**/
        if (foundAppointment) {
            JSONObject returnObject = new JSONObject();
            returnObject.put("title", appointmentTitle);
            returnObject.put("date", appointmentDate);
            callbackContext.success(returnObject);
        } else {
            // If no appointment was found, return an empty string.
            // Note that we used success() rather than error(), since
            // no finding an appointment is perfectly valid. Error
            // conditions should be reserved for situations where
            // the plugin was unable to complete its task at all.
            callbackContext.success("");
        }
    } else {
        callbackContext.error("minutes must be > 0");
    }
}

At this point, the plugin is ready to be consumed by a Cordova app.

IOS™

Adding the ios platform can also be done via plugman:

plugman platform add --platform_name ios

When the command completes, your folder structure should now look like this:

AmILate/
|- plugin.xml
|- src/
|  |- android/
|  |  \- AmILate.java
|  \- ios/
|     \- AmILate.m
\- www/
   \- AmILate.js

As well, plugin.xml will include these new lines:

<platform name="ios">
    <config-file parent="/*" target="config.xml">
        <feature name="AmILate">
            <param name="ios-package" value="AmILate" />
        </feature>
    </config-file>
    <source-file src="src/ios/AmILate.m" />
</platform>

Adding more source files to our plugin simply requires adding elements under the ios platform element in plugin.xml. Header files can be added in the same way using elements.

The final AmILate.m implementation, which illustrates the key plugin plumbing code, will look like this:

- (void)getNextAppointment:(CDVInvokedUrlCommand*)command
{
    CDVPluginResult* pluginResult = nil;
    int minutes = [[command.arguments objectAtIndex:0] intValue];

    if (minutes > 0) {
        /**
            Code to retrieve name, time of next appointment goes here
        **/
        if (foundAppointment) {
            NSMutableDictionary *appointment = [NSMutableDictionary dictionaryWithCapacity:2];
            [appointment setObject:appointmentName forKey:@"title"];
            [appointment setObject:appointmentDate forKey:@"date"];
            pluginResult = [CDVPluginResult resultWithStatus:CDVCommandStatus_OK messageAsDictionary:appointment];
        } else {
            pluginResult = [CDVPluginResult resultWithStatus:CDVCommandStatus_OK messageAsString:@""];
        }
    } else {
        // Indicate an error result
        pluginResult = [CDVPluginResult resultWithStatus:CDVCommandStatus_ERROR];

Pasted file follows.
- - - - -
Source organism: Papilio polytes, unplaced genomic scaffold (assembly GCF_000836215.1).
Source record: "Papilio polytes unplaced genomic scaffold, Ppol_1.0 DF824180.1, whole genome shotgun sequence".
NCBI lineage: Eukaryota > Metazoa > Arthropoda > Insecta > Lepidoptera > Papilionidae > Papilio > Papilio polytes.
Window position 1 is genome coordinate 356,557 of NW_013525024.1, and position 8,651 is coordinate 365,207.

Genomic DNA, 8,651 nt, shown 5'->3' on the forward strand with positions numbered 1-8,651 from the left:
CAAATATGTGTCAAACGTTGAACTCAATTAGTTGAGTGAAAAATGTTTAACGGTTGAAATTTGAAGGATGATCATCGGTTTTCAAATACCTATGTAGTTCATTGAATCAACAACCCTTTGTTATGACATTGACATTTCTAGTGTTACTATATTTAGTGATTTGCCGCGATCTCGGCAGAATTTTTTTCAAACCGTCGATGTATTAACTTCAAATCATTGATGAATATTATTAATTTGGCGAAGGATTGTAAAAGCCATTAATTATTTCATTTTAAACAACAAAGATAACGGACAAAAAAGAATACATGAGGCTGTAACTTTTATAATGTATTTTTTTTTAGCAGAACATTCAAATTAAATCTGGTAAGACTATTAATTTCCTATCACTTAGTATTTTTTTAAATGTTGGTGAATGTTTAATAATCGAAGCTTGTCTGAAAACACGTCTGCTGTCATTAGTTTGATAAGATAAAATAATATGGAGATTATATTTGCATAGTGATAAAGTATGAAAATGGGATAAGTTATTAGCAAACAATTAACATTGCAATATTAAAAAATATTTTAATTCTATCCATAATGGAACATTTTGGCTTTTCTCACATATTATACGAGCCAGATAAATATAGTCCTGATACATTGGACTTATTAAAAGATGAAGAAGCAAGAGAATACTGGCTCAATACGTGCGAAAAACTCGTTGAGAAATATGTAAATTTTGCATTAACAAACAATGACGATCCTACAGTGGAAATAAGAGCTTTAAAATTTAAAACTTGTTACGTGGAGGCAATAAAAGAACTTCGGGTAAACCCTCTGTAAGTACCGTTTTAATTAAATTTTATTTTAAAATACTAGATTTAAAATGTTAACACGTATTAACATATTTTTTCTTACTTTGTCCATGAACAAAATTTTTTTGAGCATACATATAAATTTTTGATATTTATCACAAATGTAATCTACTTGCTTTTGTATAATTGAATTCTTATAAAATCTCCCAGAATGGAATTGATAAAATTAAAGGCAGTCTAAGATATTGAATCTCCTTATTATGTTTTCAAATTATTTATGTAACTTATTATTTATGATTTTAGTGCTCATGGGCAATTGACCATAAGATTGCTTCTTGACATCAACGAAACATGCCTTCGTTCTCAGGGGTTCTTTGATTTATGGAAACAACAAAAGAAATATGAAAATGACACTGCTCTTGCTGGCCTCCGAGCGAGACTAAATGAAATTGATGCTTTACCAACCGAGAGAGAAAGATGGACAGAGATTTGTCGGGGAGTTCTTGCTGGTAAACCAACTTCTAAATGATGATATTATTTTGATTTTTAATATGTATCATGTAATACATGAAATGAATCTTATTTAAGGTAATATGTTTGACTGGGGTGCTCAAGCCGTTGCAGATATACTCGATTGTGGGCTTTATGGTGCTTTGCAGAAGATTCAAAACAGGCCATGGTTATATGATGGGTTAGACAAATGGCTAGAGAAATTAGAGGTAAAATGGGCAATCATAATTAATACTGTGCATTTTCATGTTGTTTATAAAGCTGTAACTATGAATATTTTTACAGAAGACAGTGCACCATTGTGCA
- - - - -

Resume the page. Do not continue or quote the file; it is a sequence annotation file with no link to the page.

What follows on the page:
}

    [self.commandDelegate sendPluginResult:pluginResult callbackId:command.callbackId];
}

Rather than using JSONObject/JSONArray, iOS allows plugins to return structured data by passing back an NSMutableDictionary. However, the basic structure is very similar to the android platform.

WINDOWS PHONE

The native code for Windows and Windows Phone 8.1+ is slightly different from other platforms. While it is possible to implement the functionality using C# or C++, the native APIs are actually available via JavaScript, and it is usually easiest that way.

Unfortunately, plugman does not currently support the windows platform, so the scaffolding previously created by plugman needs to be done by hand.

First, create a windows folder under the src folder, and then create an empty AmILate.js in it. Your folder structure should now look like this:

AmILate/
|- plugin.xml
|- src/
|  |- android/
|  |  \- AmILate.java
|  |- ios/
|  |  \- AmILate.m
|  \- windows/
|     \- AmILate.js
\- www/
   \- AmILate.js

Then add the following lines to plugin.xml, just below the closing tag for android:

<platform name="windows">
    <js-module src="src/windows/AmILate.js" name="AmILate">
        <runs target="" />
    </js-module>
</platform>

Next, add the following code to src/windows/AmILate.js:

module.exports.getNextAppointment = function(success, error, args) {
    if (args.length == 0 || args[0] < 0) {
        // Invalid call to the plugin, so return an error condition
        error('Invalid value for minutes argument');
        return;
    }

    /**
        Code to retrieve name, time of next appointment goes here
    **/

    if (foundAppointment) {
        result = {
                'title': appointmentTitle,
                'date' : appointmentDate
                };
        success(result);
    } else {
        // Empty string to indicate no appointment
        success('');
    }
}

Note how much simpler this was than the Java implementation. The callback methods are invoked directly, the json objects can be constructed in-place, and the arguments parameters can be accessed with sensible syntax, rather than complex method calls.

Step 5: Test the plugin

Step 6 (optional): Publish the plugin to NPM

Starting with Cordova version 5.0.0, plugins are published to and retrieved from NPM. This greatly simplifies the steps required to publish your plugin for use by others. Once your plugin is in a stable state, these steps will package and upload it to NPM.

First, use plugman to generate a package.json for your plugin:

plugman createpackagejson .

Answer the questions presented, and you will end up with a package.json that looks like this:

{
  "name": "AmILate",
  "version": "0.0.1",
  "description": "A plugin for determining if the user has an appointment coming up shortly",
  "cordova": {
    "id": "cordova-plugin-am-i-late",
    "platforms": [
      "android",
      "ios",
      "windows"
    ]
  },
  "keywords": [
    "ecosystem:cordova",
    "cordova-android",
    "cordova-ios",
    "cordova-windows"
  ],
  "author": "Microsoft",
  "license": "ISC"
}

If everything looks right, you are ready to publish! Just run the following command from a command prompt:

npm publish .